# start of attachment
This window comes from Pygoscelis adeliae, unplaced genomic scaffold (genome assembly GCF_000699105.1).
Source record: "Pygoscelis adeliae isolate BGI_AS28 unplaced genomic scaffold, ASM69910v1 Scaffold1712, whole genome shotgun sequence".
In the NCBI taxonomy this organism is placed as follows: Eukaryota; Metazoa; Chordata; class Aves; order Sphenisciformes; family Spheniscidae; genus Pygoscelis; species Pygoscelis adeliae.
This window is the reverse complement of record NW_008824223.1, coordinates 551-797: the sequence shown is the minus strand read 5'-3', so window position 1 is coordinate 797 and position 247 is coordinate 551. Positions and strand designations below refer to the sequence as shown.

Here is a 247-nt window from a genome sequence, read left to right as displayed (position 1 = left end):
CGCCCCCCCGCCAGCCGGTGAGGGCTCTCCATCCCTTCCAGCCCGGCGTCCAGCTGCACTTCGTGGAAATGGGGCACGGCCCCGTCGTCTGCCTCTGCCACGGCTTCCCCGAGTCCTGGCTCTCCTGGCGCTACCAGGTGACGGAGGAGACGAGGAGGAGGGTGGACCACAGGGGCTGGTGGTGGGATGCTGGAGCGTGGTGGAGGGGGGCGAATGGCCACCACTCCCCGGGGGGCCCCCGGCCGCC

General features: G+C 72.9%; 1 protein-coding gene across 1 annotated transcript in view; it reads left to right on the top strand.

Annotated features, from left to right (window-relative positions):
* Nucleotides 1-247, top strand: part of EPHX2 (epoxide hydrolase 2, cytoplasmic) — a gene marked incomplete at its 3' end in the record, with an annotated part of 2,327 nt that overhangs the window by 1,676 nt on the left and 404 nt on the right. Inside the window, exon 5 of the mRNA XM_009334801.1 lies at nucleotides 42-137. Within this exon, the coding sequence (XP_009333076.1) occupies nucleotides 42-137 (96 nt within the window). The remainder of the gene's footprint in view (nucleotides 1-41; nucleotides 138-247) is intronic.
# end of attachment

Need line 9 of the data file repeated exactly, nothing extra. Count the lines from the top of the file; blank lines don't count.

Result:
* Nucleotides 1-247, top strand: part of EPHX2 (epoxide hydrolase 2, cytoplasmic) — a gene marked incomplete at its 3' end in the record, with an annotated part of 2,327 nt that overhangs the window by 1,676 nt on the left and 404 nt on the right. Inside the window, exon 5 of the mRNA XM_009334801.1 lies at nucleotides 42-137. Within this exon, the coding sequence (XP_009333076.1) occupies nucleotides 42-137 (96 nt within the window). The remainder of the gene's footprint in view (nucleotides 1-41; nucleotides 138-247) is intronic.